THE BLOG
01/23/2008 10:16 am ET Updated May 25, 2011

NSN Iraq Daily Update 1/23/08

SECTARIAN DIVISIONS CONTINUE TO DEFINE IRAQ

New "clear as mud" de-Baathification law could spark another purge. The new legislation was promoted as a way to return former Baathists to public life. However, more than a dozen Iraqi lawmakers, U.S. officials and former Baathists here and in exile have expressed concern that the law could set off a new purge of ex-Baathists, the opposite of U.S. hopes for reconciliation. The law would restrict members from the "division rank" from working in a host of government agencies, including the Defense, Interior, Foreign and Finance ministries. Since scores of division members -- at least 7,000, according to the de-Baathification commission -- occupy jobs in those ministries, the new law could purge them from their current positions. The implementation will be overseen largely by a seven-member commission nominated by the Iraqi cabinet and confirmed by parliament. "This is a bomb on the road of reconciliation," said former Baathists Muhammed Kareem, a past director general in the ministry. "This law does not bring anything new. This does not serve national reconciliation that all Iraqis are hoping for. On the contrary, it envisions hostility, hatred, discrimination and sectarian strife." [Washington Post, 1/23/08]

Some say the law's primary aim is not to return ex-Baathists to work, but to recognize and compensate those harmed by the party.
Of the law's eight stated justifications, none mentions reinstating ex-Baathists to their jobs. The confusion has been compounded because the information on former party members comes from the de-Baathification commission headed by Ahmed Chalabi, the former deputy prime minister who as an Iraqi exile sought to convince U.S. officials that Hussein's government had weapons of mass destruction. In light of the absence of such weapons, many Iraqi and U.S. officials are suspicious of his commission's statistics. [Washington Post, 1/23/08]

Legislation adopting temporary changes to Iraq's flag highlights sectarian distrust remains.
Three stars representing the Baath Party Ideals were removed, and the expression "God is Great" was changed to an Arabic font called Kufi rather than one which looked like Saddam Hussein's handwriting. The contentious process reflected the larger sectarian differences that consistently tug at the country. Parliament members from the leading Sunni bloc, as well as the followers of Shi'a cleric Moqtada al-Sadr, opposed the changes. The revisions forestalled possible embarrassment at a major upcoming Arab conference in Iraq and appeased the Kurdish politicians who refused to raise the current flag. [Washington Post, 1/23/08]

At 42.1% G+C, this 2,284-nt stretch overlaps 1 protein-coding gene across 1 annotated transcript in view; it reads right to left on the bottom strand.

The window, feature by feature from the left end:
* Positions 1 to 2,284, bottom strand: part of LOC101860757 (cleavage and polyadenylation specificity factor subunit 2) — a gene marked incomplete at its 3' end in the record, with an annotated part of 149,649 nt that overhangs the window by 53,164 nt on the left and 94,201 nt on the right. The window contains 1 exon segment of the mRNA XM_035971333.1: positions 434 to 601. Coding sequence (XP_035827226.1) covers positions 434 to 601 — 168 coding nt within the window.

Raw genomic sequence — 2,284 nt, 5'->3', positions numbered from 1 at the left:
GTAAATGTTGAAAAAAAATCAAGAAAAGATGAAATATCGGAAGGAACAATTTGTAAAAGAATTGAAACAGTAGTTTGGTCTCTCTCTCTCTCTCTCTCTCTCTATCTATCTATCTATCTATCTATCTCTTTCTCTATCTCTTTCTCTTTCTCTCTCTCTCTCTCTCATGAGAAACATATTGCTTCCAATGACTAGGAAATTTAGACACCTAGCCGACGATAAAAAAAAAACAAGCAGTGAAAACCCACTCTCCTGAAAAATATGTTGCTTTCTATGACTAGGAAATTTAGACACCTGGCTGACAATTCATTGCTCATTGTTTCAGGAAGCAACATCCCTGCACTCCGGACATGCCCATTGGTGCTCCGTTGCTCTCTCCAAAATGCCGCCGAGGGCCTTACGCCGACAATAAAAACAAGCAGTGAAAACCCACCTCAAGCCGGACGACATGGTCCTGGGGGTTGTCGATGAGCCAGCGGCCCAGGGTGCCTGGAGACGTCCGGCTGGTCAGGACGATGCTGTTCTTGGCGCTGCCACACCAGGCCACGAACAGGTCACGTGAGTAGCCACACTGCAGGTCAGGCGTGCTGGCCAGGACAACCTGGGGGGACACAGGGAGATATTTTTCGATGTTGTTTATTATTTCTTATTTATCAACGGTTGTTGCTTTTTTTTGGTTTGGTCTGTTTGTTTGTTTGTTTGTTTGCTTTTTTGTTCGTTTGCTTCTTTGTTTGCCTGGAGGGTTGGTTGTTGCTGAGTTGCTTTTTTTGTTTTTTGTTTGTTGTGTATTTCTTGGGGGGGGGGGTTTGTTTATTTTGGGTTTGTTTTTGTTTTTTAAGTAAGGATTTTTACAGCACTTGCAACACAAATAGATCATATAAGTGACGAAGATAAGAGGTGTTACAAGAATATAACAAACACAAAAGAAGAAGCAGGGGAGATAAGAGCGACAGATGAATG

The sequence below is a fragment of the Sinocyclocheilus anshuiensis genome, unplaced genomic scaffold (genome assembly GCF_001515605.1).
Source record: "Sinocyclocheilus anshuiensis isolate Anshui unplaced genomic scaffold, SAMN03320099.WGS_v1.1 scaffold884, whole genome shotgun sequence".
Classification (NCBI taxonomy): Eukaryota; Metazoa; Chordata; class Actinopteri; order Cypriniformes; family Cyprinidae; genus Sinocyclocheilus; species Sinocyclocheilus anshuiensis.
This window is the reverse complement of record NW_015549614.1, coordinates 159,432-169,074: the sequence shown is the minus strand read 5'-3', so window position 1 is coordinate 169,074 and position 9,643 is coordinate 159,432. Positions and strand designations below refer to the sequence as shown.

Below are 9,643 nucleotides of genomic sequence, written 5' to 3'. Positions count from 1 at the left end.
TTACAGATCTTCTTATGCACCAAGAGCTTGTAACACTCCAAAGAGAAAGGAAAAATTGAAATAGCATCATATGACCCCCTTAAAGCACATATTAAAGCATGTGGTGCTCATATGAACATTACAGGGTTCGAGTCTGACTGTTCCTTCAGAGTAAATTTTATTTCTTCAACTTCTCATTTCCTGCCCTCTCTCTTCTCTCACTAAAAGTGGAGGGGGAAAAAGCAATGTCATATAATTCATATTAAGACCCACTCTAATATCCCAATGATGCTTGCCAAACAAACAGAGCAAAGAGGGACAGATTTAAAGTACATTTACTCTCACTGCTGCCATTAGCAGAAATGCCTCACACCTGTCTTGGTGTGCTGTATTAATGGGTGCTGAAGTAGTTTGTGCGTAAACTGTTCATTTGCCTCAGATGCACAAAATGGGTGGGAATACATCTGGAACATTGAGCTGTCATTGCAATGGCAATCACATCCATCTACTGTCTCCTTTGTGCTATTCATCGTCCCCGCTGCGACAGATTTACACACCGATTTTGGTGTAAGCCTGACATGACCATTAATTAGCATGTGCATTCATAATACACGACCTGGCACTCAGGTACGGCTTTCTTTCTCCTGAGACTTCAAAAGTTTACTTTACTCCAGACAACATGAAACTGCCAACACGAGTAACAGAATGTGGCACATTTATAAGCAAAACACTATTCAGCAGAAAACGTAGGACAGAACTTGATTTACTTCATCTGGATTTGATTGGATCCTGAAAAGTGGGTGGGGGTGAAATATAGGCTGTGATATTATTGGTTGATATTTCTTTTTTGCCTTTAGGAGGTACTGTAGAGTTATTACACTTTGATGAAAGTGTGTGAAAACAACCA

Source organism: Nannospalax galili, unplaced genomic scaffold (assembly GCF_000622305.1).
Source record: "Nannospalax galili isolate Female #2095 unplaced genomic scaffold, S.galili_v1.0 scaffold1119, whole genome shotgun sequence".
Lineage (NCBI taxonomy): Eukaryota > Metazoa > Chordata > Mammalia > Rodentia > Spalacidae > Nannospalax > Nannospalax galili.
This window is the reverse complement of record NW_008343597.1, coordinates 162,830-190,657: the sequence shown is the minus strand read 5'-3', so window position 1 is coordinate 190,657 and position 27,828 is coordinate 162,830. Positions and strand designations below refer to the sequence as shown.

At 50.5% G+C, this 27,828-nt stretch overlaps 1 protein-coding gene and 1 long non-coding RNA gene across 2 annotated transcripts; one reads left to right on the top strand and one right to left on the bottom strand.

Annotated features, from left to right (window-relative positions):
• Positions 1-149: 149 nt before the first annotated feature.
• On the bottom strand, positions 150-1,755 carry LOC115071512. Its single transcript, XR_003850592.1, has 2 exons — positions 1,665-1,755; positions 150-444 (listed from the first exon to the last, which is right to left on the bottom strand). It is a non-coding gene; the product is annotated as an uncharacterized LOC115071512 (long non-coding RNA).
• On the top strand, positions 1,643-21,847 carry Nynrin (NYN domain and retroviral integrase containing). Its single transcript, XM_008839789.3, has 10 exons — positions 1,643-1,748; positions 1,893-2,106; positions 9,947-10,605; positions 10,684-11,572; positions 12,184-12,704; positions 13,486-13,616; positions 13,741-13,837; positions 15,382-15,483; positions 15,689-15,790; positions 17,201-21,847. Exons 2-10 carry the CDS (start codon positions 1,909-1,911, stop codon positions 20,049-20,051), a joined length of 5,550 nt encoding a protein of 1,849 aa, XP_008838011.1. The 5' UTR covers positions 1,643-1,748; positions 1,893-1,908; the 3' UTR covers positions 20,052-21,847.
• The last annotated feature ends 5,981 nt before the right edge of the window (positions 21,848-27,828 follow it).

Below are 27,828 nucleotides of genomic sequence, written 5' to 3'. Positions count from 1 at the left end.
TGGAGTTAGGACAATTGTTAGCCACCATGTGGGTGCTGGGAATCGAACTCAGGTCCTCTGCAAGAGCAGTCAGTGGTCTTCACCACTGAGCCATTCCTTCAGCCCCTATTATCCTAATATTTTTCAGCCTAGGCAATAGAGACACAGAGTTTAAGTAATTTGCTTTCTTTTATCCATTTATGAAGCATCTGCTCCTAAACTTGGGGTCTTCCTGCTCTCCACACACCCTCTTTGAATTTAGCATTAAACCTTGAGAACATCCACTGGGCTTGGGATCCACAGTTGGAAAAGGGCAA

VIOLENCE CONTINUES TO RAGE

Suicide bombing kills 1 and wounds 21 in front of high school. A suicide bomber blew himself up in front of a high school in Iraq's violent Diyala province Tuesday, wounding 21 people. Students, teachers, bystanders and at least one policeman were among the wounded in the morning attack in the provincial capital, Baqouba. The bomber's target was unclear. The school is next to the provincial governor's office and a municipal building. [AP, 1/22/08]

Gunmen kill 8 Iraqi soldiers, wound 2, at a checkpoint in Baghdad.
The drive-by shooting occurred about 11 a.m. in the Bab al-Mudham district, a commercial area on the eastern side of the Tigris River in central Baghdad. The attack in the heart of Baghdad provided a deadly example of the stark challenges facing the Iraqi forces as they work to take over their own security so U.S.-led troops can eventually go home. It was the latest in a series of bombings, shootings and mortar attacks as militants seek to undermine recent security gains. [AP, 1/23/08]

Dean of Baghdad dental school is killed. He was attacked while driving home from work on Wednesday, Iraqi police said. They said they found the body of Munthar Muhrej Radhi, who headed the country's premier dental school, in the front of his car in western Baghdad. He had been shot multiple times. Gunmen have regularly targeted Iraq's academic community, killing scores of professors in recent years and prompting many more to flee the country. [Reuters, 1/23/08]